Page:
1931 National Record 50 yard Free/23.1
1932 I.S.A. Meet First Place 100 yard Free/52.8 Second Place Dual Meet Scoring
Captain Raymond Thompson, USN Retired, is without a doubt the greatest Spring Freestyle swimmer to date from Maryland. A graduate of Baltimore Polytechnic, Ray was the local schoolboy champion under the coaching of J. Harold Parran. In his Plebe year, 1930 at Annapolis, Ray was undefeated in both the 50 and the 100. In 1931, Ray broke the National Record at 23.1 in the 50 Free. Ray also defeated George Kojac in the 100 Free in a dual meet, a swimmer who with Johnny Weissmuller defined swimming at the time. That year l931, Ray was first in Ed Kennedy’s NCAA all-American selections. In l932, Ray won the I.S.A. meet in the 100 and was second in the East in Dual Meet Scoring. Ray’s best and average Dual Meet times in the 50 were the fastest in college in the history of collegiate swimming. In Ray’s Senior Year Ray was undefeated in the 50 and won the I.S.A. in the 100 also in 52.8. Ray’s fine year was rewarded with a cover photo for the 1934 NCAA Swimming Guide.
In the 1932 Olympic Swimming Tryouts at Coney Island Park Pool in Cincinnati, Ohio, Ray placed second in the 100 meter Freestyle. Unfortunately for him neither the 50 Free nor the 400 Free Relay were Olympic Events yet. Ray traveled to the fabulous Los Angeles Olympic Stadium along with such great as Buster Crabbe, Eleanor Holm and Jack Medica.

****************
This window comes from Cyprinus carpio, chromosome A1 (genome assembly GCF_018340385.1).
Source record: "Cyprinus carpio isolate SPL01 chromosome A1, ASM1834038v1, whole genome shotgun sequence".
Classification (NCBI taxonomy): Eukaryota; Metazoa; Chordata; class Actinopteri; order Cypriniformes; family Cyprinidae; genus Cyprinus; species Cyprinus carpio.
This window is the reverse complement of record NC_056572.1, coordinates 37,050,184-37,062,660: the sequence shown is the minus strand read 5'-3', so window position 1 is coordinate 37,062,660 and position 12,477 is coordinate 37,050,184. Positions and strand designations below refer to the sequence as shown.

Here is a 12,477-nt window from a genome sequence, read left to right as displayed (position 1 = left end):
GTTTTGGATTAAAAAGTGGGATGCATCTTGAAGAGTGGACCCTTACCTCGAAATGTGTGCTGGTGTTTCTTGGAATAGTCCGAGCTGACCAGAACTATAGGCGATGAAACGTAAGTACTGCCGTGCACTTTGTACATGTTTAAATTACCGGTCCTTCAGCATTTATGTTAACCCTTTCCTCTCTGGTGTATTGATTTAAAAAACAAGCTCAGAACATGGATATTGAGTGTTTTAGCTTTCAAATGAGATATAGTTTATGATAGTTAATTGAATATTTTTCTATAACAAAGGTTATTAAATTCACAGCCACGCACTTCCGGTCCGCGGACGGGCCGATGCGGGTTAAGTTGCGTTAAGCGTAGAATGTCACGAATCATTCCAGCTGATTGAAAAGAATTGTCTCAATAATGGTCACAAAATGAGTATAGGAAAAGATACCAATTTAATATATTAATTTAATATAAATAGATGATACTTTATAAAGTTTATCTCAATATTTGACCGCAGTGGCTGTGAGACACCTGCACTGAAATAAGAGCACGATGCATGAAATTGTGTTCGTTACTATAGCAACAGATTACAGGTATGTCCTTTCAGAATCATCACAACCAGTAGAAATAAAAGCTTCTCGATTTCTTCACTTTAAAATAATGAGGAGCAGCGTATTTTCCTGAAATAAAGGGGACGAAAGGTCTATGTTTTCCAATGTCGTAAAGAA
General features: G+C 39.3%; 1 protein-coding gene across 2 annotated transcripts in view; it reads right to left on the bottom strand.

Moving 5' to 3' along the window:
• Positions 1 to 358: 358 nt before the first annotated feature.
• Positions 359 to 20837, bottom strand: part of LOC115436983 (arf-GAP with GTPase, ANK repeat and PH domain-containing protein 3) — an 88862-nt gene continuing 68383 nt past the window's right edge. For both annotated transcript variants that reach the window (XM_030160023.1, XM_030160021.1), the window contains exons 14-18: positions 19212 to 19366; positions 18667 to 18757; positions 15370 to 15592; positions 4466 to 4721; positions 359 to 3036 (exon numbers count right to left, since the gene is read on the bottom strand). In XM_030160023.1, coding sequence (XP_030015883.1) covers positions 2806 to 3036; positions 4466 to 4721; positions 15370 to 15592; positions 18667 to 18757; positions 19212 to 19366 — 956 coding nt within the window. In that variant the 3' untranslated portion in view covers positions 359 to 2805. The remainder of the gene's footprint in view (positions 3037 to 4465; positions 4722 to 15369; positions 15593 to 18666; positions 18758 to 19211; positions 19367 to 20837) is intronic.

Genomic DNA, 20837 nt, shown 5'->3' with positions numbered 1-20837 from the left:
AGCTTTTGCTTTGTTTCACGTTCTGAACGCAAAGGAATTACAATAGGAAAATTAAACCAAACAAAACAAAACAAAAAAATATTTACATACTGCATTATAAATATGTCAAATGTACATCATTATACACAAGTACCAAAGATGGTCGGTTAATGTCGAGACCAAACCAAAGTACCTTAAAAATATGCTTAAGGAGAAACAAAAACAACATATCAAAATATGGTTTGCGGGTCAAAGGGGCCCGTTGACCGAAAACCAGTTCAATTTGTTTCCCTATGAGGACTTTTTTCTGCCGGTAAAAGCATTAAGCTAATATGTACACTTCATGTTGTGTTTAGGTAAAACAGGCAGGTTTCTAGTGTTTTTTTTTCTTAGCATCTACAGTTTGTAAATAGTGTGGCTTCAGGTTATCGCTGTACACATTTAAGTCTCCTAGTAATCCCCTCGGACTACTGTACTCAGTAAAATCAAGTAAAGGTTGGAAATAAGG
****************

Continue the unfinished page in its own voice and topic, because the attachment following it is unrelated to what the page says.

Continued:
At the Games Ray placed second in the semi-finals at 59.3, a best time. In the finals observers recall that Ray was leading at the 100 yard mark but that last ten yards was too far and Ray faded to sixth only .7 out of a bronze with the Japanese winning First and Second. The winner: Yasuji Miyazaki. Ray recalls, “The Japanese Team swept every swimming event except one, the 400 meter won by Buster Crabbe.”
Captain Thompson’s swimming experience began when “somebody pushed me off a pier into the Severn River where my grandfather had a house.” His naval career continued on the USS Washington at Guadalcanal where he was awarded the Legion of Merit. Ray’s experience accompanying FDR on a South American fishing trip in 1936 is a fond memory. Ray retired from the Navy in l963 and later worked for NASA on the Apollo Program. Ray served for many years as President of the Naval Academy Class of 1933. He passed away February 14, 1999.